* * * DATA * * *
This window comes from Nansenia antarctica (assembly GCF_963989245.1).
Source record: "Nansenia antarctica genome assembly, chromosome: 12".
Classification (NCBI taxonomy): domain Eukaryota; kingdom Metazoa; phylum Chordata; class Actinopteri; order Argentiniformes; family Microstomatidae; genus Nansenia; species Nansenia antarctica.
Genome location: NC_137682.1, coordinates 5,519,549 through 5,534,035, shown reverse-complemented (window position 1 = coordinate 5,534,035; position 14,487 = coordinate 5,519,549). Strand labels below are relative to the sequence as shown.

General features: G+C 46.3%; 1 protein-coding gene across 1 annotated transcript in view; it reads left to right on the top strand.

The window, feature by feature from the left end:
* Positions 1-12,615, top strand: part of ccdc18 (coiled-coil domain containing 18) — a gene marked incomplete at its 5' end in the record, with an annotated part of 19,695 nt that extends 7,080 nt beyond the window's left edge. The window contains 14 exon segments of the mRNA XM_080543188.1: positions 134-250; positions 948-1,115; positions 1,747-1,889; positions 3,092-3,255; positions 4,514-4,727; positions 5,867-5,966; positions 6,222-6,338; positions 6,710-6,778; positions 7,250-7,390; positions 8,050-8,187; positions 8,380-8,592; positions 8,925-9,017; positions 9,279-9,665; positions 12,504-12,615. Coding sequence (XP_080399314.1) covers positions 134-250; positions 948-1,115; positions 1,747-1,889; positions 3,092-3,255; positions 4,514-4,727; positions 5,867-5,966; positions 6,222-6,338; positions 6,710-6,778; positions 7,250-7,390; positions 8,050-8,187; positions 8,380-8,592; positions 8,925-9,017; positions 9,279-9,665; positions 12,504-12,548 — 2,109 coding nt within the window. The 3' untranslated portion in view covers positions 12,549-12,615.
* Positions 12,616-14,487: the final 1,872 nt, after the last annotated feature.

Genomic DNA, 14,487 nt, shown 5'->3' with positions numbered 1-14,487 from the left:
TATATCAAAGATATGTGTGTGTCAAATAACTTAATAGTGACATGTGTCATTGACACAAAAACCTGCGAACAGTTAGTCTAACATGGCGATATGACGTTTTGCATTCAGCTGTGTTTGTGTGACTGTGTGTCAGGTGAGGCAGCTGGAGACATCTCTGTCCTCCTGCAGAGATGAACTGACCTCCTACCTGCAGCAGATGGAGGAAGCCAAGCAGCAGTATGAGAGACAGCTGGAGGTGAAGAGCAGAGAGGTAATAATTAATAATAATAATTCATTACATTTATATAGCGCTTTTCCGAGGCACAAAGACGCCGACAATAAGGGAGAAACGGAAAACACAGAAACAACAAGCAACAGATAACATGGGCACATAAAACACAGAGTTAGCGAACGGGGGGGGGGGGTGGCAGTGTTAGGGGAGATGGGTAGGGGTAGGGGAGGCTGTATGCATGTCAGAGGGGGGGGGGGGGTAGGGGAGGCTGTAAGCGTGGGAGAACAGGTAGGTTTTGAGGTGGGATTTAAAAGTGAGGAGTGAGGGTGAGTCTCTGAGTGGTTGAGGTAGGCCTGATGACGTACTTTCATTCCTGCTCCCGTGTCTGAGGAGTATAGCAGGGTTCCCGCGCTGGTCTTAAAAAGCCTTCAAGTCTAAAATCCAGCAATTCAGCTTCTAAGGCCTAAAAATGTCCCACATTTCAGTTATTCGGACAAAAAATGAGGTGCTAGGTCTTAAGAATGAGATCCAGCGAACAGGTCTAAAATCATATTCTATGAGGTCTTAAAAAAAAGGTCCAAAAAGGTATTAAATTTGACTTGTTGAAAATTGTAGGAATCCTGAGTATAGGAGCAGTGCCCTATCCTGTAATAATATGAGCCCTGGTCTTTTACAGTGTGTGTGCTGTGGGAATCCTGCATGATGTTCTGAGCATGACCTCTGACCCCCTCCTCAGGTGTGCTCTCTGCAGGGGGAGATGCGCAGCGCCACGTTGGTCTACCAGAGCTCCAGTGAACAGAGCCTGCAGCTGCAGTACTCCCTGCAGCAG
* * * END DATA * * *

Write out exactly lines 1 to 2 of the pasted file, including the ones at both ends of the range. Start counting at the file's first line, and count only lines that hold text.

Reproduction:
This window comes from Nansenia antarctica (assembly GCF_963989245.1).
Source record: "Nansenia antarctica genome assembly, chromosome: 12".